By Yin Wilczek
June 23 — New York City pension funds have called on the Securities and Exchange Commission to narrowly interpret its “conflicting resolution” exemption, saying the approach would achieve “proper balance.”
In a June 17 letter to Keith Higgins, director of the SEC Division of Corporation Finance, the funds cited the “unprecedented ‘real world' experiment” involving proxy access resolutions filed this year by New York City Comptroller Scott Stringer.
“The results of the 2015 proxy season demonstrate that such a narrow interpretation would adhere to the mandate of the Rule, would not result in ‘directly conflicting' proposals, would not result in ‘confusing or ambiguous results,' and would avoid the specter of gamesmanship in the market,” they said. “In contrast, a broad interpretation would frustrate the use of private ordering on matters such as proxy access, by preventing shareowners from communicating to management useful information on their preferences.”
The letter offers detailed statistics of how Stringer's access resolutions have performed as of June 16. According to the letter, 64.4 percent of 59 of Stringer's access proposals have passed, with an average support of 57 percent.
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The total percentage of the proposals receiving 45 percent or higher of shareholder support is 83.05 percent, the letter states.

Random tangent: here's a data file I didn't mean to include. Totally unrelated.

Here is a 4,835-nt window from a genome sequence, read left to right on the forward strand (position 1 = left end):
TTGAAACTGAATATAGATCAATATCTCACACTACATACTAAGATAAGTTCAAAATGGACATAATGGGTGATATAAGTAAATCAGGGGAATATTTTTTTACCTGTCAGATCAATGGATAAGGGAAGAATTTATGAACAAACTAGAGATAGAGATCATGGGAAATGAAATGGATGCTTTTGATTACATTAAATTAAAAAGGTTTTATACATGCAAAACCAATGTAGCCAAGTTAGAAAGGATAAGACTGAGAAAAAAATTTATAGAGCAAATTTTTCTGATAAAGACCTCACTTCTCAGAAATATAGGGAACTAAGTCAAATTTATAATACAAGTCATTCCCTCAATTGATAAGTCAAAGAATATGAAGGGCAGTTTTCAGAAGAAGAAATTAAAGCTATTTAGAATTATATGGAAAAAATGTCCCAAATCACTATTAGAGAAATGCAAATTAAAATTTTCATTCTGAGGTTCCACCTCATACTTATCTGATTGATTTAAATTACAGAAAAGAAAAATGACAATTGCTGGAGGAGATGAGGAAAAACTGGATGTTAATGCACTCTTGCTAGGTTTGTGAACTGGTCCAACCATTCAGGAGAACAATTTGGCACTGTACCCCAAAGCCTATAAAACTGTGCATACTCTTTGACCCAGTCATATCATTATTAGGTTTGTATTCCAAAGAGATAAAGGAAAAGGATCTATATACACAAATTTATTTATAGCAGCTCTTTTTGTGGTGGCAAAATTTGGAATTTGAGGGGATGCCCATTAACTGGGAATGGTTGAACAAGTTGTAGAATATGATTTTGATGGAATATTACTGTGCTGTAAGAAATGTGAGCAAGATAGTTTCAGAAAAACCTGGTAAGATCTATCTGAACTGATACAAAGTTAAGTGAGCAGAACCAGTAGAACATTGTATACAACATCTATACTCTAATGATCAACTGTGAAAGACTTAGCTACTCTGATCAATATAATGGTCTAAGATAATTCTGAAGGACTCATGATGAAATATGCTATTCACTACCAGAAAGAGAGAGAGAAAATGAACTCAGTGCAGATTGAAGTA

The letter also noted that of the proposals receiving less than majority support, the average vote remained above 40 percent, “despite board opposition and high insider ownership at several companies.”
“We know of few, if any, other shareowner resolution topics that have garnered the same level of immediate and substantial support and traction among investors as has the 3 percent/3 year/25 percent model of the proxy access proposal,” the letter states.
The funds also argued that the SEC has the authority for a narrow reading without notice-and-comment under the Administrative Procedure Act, citing the U.S. Supreme Court's March decision in Perez v. Mortgage Bankers Association, 135 S.Ct. 1199.
The letter was signed by Assistant New York City Comptroller Michael Garland on behalf of the New York City Employees' Retirement System, the Teachers' Retirement System of New York, the New York City Police Pension Fund, the New York City Fire Department Pension Fund and the New York City Board of Education Retirement System.
The SEC staff is reviewing 1934 Securities Exchange Act Rule 14a-8(i)(9) and no-action relief under the provision has been suspended since January.
The SEC has asked for comments on its review. Other commenters previously urged the SEC to reinstate the rule without change, also arguing that any modifications may require APA rulemaking.
Stringer's access proposals have been credited for driving up overall support for shareholder resolutions this season.
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The letter is available at http://www.sec.gov/comments/i9review/i9review-7.pdf.
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